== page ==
The China Car
How motivated Chrysler engineers with their suppliers/partners created an affordable automobile for the world’s poor using recycled plastics—and why the project was killed
The “people’s car” was conceived prior to World War II and eventually constructed in huge numbers with Volkswagen Beetles subsequently sold in large quantities practically everywhere. This book relates a more current-day narrative about a car intended to help rural populations, especially in India and China, be able to afford four-wheeled motorized transport for the first time. That vehicle was fully developed as was the manufacturing and assembly process yet it never reached production.
The book Is of a petite size with the page count barely exceeding 100. The events it relates speak to big business, humanity and more, making it worth your time and attention to read and then contemplate.
Consider the premise. Large auto maker has an idea and puts time, effort, and money into research, then development which includes creating some truly innovative manufacturing processes as well as the enabling tooling and presses.
As the project nears fruition two things happen. This auto manufacturing company merges or amalgamates with another, with the new partnering company dominant. Some of the execs—and they coincidentally are ones who are key to the project—retire either just because they’ve “timed out” (reached mandatory retirement age) or because it becomes apparent their new partner isn’t apt to support continuation of the project despite it being on the cusp of production and with promising sales projections.
Who loses? Everyone—but especially those for whom the car was intended for it would have enabled them to be able to afford four-wheeled transportation for themselves for the first time as well as giving them a mechanized, self-operated ability to convey their produce and goods to market.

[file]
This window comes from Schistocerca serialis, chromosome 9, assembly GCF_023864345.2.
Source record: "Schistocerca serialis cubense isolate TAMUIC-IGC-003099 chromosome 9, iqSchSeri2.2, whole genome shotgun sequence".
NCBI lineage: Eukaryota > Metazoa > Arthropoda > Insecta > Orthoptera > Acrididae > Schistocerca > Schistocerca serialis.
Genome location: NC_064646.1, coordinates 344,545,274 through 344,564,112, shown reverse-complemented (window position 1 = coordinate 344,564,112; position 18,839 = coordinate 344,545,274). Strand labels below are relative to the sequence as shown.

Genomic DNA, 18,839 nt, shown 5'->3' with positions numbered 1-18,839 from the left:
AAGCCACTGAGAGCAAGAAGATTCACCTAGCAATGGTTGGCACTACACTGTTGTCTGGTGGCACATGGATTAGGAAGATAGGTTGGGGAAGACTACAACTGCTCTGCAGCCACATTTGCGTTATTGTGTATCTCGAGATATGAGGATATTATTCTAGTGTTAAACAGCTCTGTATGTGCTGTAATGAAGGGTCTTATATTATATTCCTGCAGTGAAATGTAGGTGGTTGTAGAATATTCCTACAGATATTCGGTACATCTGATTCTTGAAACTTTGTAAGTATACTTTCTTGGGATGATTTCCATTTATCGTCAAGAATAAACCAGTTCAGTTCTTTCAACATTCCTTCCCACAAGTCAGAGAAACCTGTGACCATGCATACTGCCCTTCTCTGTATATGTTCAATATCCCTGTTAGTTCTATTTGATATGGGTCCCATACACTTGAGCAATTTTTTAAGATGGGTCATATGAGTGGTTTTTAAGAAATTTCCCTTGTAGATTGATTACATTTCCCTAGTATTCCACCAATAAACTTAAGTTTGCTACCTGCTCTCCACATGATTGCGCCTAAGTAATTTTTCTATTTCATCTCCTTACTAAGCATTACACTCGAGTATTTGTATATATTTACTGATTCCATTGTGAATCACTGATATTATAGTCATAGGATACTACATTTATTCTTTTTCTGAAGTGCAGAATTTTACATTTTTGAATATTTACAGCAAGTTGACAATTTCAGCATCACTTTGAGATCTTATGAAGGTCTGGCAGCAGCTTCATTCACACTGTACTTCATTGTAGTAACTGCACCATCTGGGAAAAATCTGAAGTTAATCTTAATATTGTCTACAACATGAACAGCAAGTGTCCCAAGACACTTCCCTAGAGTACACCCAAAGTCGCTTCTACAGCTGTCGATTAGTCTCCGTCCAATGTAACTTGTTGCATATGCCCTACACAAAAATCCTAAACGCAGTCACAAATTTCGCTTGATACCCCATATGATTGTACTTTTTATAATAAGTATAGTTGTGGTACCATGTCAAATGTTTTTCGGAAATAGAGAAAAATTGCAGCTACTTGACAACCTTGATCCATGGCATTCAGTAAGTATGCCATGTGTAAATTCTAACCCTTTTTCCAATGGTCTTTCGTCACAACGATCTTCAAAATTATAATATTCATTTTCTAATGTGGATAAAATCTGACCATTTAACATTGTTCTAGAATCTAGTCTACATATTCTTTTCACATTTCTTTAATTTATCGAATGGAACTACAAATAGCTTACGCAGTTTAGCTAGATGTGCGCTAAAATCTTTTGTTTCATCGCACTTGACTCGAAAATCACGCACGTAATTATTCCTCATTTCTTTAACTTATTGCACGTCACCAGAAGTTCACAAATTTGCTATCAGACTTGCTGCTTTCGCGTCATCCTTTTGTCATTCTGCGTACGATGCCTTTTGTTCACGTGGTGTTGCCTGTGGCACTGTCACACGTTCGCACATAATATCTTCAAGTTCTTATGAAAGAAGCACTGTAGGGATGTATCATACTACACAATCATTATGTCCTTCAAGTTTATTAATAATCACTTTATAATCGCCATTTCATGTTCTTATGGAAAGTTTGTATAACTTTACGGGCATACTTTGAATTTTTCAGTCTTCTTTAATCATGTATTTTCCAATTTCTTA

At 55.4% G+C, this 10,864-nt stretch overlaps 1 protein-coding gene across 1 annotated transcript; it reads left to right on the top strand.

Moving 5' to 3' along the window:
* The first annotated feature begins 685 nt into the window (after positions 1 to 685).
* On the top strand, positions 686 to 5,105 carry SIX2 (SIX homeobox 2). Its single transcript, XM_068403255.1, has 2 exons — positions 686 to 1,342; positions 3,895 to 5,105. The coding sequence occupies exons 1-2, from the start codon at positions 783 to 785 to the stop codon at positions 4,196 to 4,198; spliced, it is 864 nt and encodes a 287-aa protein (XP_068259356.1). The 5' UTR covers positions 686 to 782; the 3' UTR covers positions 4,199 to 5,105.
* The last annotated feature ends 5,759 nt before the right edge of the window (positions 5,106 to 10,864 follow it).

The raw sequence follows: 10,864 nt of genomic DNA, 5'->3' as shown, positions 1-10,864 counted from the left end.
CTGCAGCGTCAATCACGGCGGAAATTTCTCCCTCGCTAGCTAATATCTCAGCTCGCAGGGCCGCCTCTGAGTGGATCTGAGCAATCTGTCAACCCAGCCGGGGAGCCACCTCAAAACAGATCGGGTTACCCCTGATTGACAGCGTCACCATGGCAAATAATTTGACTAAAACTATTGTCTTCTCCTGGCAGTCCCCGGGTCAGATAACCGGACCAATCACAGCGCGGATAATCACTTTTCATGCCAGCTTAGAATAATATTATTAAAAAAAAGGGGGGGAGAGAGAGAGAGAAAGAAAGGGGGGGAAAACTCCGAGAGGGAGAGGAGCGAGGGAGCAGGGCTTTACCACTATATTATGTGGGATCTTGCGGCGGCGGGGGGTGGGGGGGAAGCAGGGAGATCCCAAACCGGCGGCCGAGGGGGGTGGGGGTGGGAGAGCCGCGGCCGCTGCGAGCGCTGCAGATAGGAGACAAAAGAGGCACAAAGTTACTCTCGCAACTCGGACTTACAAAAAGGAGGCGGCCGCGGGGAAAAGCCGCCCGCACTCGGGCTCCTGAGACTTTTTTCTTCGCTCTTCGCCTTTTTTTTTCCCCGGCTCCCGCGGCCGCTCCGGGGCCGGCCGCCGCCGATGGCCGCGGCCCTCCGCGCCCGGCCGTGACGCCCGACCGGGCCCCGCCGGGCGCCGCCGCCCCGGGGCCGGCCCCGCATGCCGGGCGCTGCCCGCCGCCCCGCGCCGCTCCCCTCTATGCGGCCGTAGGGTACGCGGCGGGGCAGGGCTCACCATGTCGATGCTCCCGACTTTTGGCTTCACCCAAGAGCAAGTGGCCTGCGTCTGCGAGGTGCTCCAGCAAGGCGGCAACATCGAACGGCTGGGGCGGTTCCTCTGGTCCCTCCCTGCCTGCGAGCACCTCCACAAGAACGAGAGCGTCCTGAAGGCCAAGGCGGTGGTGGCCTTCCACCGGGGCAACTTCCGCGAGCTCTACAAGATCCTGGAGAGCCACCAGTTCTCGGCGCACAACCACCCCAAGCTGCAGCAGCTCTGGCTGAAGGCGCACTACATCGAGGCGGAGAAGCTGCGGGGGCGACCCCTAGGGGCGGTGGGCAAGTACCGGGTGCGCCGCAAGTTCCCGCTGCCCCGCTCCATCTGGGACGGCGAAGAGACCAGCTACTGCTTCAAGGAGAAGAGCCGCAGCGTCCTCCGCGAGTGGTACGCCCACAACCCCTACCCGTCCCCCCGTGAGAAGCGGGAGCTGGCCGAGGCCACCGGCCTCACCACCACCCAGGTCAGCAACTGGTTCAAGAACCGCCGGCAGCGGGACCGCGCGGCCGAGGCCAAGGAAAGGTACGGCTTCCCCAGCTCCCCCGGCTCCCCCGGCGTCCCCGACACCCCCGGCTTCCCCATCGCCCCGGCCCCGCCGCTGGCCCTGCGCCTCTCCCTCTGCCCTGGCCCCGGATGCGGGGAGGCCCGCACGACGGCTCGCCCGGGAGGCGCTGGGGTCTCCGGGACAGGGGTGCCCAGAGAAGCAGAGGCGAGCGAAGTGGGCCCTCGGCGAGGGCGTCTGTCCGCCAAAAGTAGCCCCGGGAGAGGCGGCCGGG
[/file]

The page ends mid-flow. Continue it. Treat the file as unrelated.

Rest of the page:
While this isn’t the first time something like this has occurred within the automotive industry, it is rare to have the story made public so comprehensively and in such detail as in The China Car. For that all credit goes to the author, Monsieur François Castaing, as he was personally and professionally involved from the start and, in fact, was the one whose suggestion initiated the project.
Although he spent his career in executive engineering positions, including corporate vice-presidency, then president, followed with being special technical advisor to Chrysler’s chairman, Bob Eaton, Castaing never forgot things he had seen and learned growing up in postwar France. He’s been quoted saying, “I saw how small, affordable cars created not just physical mobility but also social and economic mobility.”
Castaing remained personally involved even as his specific area of job responsibilities and job title changed and even into his own retirement. His career accomplishments earned him being inducted in 2010 into the Automotive Hall of Fame for “being a visionary agent who helped transform the auto industry.”
The fate of the project that came to be known as The China Car motivated him to write its story. Along with relating the concept and developments relative to this one project, every reader gains insights into day to day behind-the-scenes activities that make up the public face of an automotive corporation. It is an instructive and interesting read for all was going well, showing great progress and promise until it experienced hiccups at the market research stage, then was completely derailed by corporate mergers.
Castaing tells the story clearly and well and holds his reader’s attention from first page to last.
Copyright 2021 Helen V Hutchings (speedreaders.info).